Stronach Group in Maryland Casino Venture

Caesars is lead investor for plan to build VLT casino in downtown Baltimore.

The Stronach Group, which owns Laurel Park and Pimlico Race Course in Maryland, is part of a group that has filed an application to construct a video lottery terminal casino in downtown Baltimore.

The application for one of two remaining VLT licenses was filed on behalf of Caesars Entertainment, CVPR Gaming Holdings, Rock Gaming LLC, and The Stronach Group. Caesars called itself the “lead investor” in the project.

Baltimore is among the five locations identified for a VLT casino. Two are open—Hollywood Casino Perryville, owned by Penn National Gaming Inc.; and Casino at Ocean Downs, a harness track owned by Delaware Park owner William Rickman Jr. A third is under construction at Arundel Mills Mall not far from Laurel.

“We are pleased to present the State of Maryland with a uniquely qualified team of professionals to consider for its license to operate a video lottery terminal facility in Baltimore,” Caesars Entertainment chairman, president, and chief executive officer Gary Loveman said in a statement. “We look forward to the opportunity to build on our collective commitment to revitalizing urban markets nationwide through the creation of a world-class casino entertainment experience in Baltimore.”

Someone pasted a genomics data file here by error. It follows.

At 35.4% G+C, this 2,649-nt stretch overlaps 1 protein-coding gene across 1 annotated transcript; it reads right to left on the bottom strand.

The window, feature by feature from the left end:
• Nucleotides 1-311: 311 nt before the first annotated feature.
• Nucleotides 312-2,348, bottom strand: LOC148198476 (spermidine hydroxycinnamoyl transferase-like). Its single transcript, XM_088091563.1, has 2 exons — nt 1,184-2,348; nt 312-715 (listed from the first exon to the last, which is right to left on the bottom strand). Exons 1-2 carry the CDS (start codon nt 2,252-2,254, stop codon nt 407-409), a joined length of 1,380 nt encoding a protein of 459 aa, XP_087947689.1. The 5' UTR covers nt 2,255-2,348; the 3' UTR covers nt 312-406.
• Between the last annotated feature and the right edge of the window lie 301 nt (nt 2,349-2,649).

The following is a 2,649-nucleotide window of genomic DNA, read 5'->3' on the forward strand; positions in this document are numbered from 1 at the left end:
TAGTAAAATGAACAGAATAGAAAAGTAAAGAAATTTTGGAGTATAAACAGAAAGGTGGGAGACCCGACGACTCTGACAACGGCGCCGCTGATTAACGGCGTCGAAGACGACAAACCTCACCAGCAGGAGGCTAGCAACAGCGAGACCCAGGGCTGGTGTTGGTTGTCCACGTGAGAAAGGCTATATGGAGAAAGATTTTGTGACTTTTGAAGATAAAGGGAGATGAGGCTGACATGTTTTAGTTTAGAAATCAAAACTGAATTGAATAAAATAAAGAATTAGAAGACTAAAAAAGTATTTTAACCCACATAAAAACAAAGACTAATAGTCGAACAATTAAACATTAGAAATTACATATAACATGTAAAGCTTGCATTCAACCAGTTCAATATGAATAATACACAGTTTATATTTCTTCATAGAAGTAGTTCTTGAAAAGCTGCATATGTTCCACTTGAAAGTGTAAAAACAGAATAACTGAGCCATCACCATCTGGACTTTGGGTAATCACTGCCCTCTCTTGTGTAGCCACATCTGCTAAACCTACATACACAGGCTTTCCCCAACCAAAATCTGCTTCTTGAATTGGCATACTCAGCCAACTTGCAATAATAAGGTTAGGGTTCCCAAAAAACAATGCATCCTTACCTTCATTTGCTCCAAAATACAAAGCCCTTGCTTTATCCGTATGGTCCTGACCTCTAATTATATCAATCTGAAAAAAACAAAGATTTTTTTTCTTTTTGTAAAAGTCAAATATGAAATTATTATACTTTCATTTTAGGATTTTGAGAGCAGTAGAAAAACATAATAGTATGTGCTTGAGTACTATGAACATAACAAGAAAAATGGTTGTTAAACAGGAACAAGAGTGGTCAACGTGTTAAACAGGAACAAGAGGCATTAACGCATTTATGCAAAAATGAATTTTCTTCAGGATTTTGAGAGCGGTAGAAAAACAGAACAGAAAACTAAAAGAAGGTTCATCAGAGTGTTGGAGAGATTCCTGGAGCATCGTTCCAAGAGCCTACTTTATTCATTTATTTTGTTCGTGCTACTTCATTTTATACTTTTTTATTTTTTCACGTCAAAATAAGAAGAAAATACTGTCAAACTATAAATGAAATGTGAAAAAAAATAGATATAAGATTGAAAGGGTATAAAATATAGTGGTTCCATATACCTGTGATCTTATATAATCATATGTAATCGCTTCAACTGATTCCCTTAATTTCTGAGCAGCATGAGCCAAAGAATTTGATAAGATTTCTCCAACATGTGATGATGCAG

Baltimore City Casino LLC also submitted a VLT license application by the Sept. 23 deadline but, unlike the Caesars group, didn't submit the $22.5 million licensing fee. Both proposals are for the maximum 3,750 gaming devices.

Caesars and Rock Gaming are building full-scale casinos in Cincinnati and Cleveland, Ohio. Caesars is also in the horse racing business; the company owns Thistledown near Cleveland, Harrah’s Louisiana Downs, Harrah’s Chester Casino & Racetrack in Pennsylvania, Players Bluegrass Downs in Kentucky, and a half-interest in Turfway Park in Kentucky.

The privately held Stronach Group was launched earlier this year after chairman Frank Stronach and his family purchased racetrack holdings formerly owned by MI Developments.

The company thus far has failed in its costly attempt to get a VLT license for Laurel. Earlier this year officials floated the idea of building a new racetrack in downtown Baltimore to replace Pimlico, home of the Preakness Stakes (gr. I), third leg of the Triple Crown.

According to the Maryland Lottery, the two operating VLT casinos generated $131.7 million revenue for various programs through Aug. 31. Purses and breed development have received $9.2 million, while a racetrack facility renew account earned $3.4 million.

Legislation passed this year in Maryland shifts some of the VLT revenue to racetrack operations for a limited period.